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#5 Old 03-09-2016, 05:43 AM
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Trapping them alive then releasing them somewhere in the forest seems to be reasonable enough for me. Or putting them with their in a room with the in-laws other cats. That'd be like shark-diving for the mice before I release them a few miles away in a forest. Thanks!

My father-in-law also suggested not to poison them, since they tend to get to very inaccessible places before they die and the smell will stay with you for a long time. He's renovating another house and he has rat troubles, but also a cat who chases and attacks them. I also heard that same terriers go after rats, especially Jack Russells.
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#6 Old 03-17-2016, 05:31 PM
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I've heard that peppermint (or maybe it has to be the stronger, more concentrated peppermint oil) smells bad to them. I've heard that people use cotton balls with a bit of peppermint oil and put them where they want to chase mice away, but I don't know if this would make your cat sick. Maybe google a bit and see if anyone else has had good results?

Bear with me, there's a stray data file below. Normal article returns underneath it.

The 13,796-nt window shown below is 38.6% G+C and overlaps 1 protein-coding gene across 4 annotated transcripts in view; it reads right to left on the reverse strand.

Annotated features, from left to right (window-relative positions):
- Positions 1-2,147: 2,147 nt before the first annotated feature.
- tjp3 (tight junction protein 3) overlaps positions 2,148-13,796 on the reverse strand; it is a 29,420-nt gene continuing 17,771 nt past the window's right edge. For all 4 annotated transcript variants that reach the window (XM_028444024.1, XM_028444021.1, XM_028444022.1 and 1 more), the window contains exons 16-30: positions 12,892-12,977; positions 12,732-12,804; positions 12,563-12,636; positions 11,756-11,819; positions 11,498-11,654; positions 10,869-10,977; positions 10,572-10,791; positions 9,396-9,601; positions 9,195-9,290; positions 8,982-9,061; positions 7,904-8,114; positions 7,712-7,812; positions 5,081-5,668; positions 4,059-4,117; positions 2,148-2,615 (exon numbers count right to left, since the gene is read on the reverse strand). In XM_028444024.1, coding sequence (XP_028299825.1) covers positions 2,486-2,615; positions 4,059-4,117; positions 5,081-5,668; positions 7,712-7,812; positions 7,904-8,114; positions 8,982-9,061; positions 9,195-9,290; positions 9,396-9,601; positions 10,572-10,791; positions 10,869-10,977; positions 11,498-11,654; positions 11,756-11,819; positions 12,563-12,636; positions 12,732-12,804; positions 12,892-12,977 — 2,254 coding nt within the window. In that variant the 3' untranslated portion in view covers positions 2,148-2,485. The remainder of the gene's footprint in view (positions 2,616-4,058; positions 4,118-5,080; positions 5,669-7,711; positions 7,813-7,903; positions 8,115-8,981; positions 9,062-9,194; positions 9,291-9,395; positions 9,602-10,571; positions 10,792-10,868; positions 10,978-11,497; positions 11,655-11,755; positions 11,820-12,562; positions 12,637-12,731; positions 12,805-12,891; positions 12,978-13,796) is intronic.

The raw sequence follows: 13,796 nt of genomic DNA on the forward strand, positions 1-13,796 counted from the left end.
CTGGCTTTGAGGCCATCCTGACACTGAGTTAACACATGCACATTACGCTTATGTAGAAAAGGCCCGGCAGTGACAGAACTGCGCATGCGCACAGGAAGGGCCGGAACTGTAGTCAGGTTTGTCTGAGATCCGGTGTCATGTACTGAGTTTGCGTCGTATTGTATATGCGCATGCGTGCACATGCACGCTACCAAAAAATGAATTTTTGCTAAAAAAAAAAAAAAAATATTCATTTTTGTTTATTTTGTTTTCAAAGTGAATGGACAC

I've heard that those ultrasonic things don't really bother the mice enough to get rid of them, but haven't tried them. Maybe they would bother your cat.

(I love easygoing cats who leave small critters alone.)

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Last edited by Tom; 03-17-2016 at 05:33 PM.
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#7 Old 03-17-2016, 05:44 PM
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These earthlings were occupying the house before you came along. Don't they have some property rights here? Or at least tenants rights. You should learn to coexist with them. Or you could get a better cat.
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#8 Old 03-17-2016, 08:03 PM
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If you use the humane live traps, remember that you need to check the traps several times a day. If a mouse is left in a trap for more than a few hours, it can die from dehydration (depending on how hydrated the mouse is to begin with). http://www.humanepestcontroltips.com...se-traps.shtml
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#9 Old 03-18-2016, 02:43 AM